The term “family restaurant” can have fairly broad connotations. Family-owned establishments can vary widely in the scope of the kin’s involvement — the degree to which any member is hands-on is entirely up to the ownership. But Frijoles Colorado is a family restaurant in the truest sense: Three generations of the Negrin clan, natives of Cuba and Miami, are in the building each day making the wheels turn. The love is palpable — for the food, the customers and for one another. The father Sergio greets patrons with “come in my man.” Many a “my brother” peppers his interactions. He openly flirts with his wife Roxanne — the culinary backbone — frequently referring to her as “mi amor” and speaking of her with unconcealed admiration. “Mama cooks just like she’s cooking for me at home, but for a lot of people. It really is home cooking,” he beamed.
The scene is inviting. The warmth shared by the Negrins translates into their customer service to the point where the meal feels more like a family barbecue than one held in a restaurant. Most of the recipes come from the great grandma’s cookbook — the valuable tome apparently still being intact. The walls are lined with Cuban memorabilia and canvases displaying vivid depictions of Havana nights. A particularly devoted frequenter brought back one of the pieces — an image of La Bodeguita, a bar famous for its claim of having invented the mojito. The kind of dedication the place ignites in its regulars is neither mistakable nor surprising.
The decision to open the restaurant seven years ago comes from what twin brother Jonathan describes as a “family midlife crisis.” Both he and his brother Anthony were born with a rare form of bone marrow cancer that eventually took Anthony’s life. According to him, Jonathan is the second person in the United States to live with the disease past the age of eight. He doesn’t do chemo, he lives with it — citing a relentlessly positive attitude and healthy eating for keeping him alive. Notably, he says his family’s food has played a big role.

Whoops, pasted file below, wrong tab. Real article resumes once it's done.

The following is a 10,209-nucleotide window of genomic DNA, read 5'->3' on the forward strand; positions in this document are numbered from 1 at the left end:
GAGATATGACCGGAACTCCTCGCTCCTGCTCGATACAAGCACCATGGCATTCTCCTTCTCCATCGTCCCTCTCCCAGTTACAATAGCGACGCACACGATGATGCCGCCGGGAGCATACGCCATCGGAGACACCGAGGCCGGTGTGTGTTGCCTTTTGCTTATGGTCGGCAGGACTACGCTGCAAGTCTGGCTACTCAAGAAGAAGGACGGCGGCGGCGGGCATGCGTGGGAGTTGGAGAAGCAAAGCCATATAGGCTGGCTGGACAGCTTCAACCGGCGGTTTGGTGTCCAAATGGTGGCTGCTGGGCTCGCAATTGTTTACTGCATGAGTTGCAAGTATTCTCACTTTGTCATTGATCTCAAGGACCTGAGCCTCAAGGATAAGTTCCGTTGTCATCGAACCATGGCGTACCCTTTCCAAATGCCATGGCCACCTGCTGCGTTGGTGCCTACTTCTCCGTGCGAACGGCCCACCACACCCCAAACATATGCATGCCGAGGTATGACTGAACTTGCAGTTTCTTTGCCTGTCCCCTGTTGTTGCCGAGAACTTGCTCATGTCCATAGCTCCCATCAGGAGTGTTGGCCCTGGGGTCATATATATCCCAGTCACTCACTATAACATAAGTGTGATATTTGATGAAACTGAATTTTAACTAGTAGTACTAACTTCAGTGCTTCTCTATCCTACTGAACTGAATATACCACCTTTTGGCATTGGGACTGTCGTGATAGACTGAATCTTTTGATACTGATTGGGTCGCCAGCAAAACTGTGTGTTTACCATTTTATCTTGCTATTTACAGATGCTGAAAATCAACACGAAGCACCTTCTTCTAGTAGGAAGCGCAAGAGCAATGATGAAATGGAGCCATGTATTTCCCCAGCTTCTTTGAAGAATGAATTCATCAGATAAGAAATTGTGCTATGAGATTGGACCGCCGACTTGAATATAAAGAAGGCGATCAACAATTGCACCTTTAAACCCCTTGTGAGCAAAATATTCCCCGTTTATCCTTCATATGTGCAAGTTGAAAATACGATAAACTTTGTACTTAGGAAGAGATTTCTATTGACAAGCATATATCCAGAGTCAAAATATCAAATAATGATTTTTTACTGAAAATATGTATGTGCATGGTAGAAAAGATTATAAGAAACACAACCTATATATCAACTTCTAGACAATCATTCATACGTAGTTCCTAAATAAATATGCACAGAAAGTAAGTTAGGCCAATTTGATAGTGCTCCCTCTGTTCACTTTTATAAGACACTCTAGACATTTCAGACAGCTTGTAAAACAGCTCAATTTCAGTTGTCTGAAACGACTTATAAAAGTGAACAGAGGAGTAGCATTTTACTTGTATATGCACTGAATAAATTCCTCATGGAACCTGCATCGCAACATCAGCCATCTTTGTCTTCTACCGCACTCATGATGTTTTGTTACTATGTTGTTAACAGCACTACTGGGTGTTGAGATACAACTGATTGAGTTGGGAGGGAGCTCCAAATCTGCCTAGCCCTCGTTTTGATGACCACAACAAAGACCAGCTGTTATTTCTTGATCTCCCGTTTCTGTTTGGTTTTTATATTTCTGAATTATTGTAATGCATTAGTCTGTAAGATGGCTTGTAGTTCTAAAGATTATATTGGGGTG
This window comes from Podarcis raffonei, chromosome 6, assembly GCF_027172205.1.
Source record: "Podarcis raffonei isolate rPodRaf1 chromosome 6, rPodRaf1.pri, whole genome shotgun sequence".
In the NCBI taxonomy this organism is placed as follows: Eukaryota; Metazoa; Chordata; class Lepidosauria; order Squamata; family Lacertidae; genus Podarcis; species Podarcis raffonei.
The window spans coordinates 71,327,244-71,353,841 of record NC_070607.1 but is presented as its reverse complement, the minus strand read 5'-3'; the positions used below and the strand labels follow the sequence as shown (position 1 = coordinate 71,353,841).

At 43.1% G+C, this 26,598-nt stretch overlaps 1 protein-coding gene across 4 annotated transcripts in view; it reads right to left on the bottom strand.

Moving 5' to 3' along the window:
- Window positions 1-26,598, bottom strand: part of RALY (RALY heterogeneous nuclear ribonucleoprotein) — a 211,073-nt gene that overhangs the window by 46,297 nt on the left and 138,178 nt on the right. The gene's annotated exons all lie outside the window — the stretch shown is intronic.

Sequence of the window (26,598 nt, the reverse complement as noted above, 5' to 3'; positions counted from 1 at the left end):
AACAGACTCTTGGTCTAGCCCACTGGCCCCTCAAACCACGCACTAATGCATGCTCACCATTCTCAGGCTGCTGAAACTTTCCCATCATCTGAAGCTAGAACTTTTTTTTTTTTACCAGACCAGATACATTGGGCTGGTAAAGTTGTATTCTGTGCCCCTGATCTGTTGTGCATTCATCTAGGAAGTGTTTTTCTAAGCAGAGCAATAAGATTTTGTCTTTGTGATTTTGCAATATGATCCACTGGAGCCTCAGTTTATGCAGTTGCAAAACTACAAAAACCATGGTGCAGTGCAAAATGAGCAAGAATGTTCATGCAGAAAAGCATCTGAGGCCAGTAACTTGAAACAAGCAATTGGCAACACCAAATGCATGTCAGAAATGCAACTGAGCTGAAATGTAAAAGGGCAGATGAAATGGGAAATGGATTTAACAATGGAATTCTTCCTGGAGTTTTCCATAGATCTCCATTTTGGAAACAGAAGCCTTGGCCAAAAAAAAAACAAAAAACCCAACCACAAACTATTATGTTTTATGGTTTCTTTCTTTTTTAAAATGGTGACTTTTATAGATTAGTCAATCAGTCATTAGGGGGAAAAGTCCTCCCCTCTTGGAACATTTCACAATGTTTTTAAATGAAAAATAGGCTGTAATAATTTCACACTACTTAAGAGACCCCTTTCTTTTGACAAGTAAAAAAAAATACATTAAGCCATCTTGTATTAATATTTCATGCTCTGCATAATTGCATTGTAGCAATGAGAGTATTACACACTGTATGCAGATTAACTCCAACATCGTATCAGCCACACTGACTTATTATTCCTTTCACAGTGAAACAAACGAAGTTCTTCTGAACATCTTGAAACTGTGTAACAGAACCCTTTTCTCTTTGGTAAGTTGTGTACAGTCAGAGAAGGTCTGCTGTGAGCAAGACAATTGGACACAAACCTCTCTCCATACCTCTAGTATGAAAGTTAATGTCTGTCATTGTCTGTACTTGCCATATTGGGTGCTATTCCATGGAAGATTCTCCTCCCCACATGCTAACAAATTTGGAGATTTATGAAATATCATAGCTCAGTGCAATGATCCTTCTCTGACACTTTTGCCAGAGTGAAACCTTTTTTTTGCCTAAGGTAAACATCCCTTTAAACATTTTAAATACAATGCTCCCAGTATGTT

Needing a change of pace, the Negrins literally spun a globe — hoping that chance would bring them to greener pastures. A finger serendipitously landed on Colorado. Anthony had previously expressed interest in moving here, knowing that the state’s cash-crop helped people with cancer. Since opening, they have been able to convince Jonathan’s twin Jordan, and their grandma — a 17 year resident of Puerto Rico — to come out and join the cause. Everything is preservative free, the healthy fare honoring the tragedy and celebrating the miracle that sparked the place.
In May, the Negrins bought a 40-acre farm from an apparent doomsday prepper that they have since been fixing up. They hope to eventually raise animals and grow produce to supply the restaurant with fresh ingredients. Everyone involved plainly believes in the power of good, clean eating. “That’ll be the way to end the war. Put down the AK. Have a little pork,” quipped Sergio with a smile as he loaded a plate of the daily special.
The food is as striking as the service. The menu is filled with no-frills Cuban classics — hearty plates of meats, beans and rice, dense sandwiches, and sides including the absolutely essential fried plantains. The lechon, moro y yuca ($11.95) is succulent marinated pork, beans and rice, and yuca with caramelized onions. The cubano ($9.75) is your standard Cuban sandwich — ham, swiss, mustard and pickles on house-made bread — but the inclusion of the same marinated pork described above turns the already delightful meal into something sublime. The daily specials are always prepared bearing in mind the availability of ingredients and the weather. The cold days call for paella, warmer times for meals like diced skirt steak in a tomato and wine sauce served with fried plantains and saffron rice. Meals are robust and well-considered.
To find such an impressive place hidden in a strip mall in Lakewood is a testament to the power of great cuisine. Even as Denver’s food culture shifts more and more towards the trendy, Frijoles Colorado proves that all the expensive interior design in the world can’t outshine a meal made with palpable integrity and imbued with unmistakable love.
Frijoles Colorado is located at 12095 West Alameda Pkwy., Lakewood. It is open Tuesday – Saturday 10:30 a.m. – 6 p.m. and Sunday 11 a.m. – 4 p.m. It is closed on Monday.
All photography by Alden Bonecutter.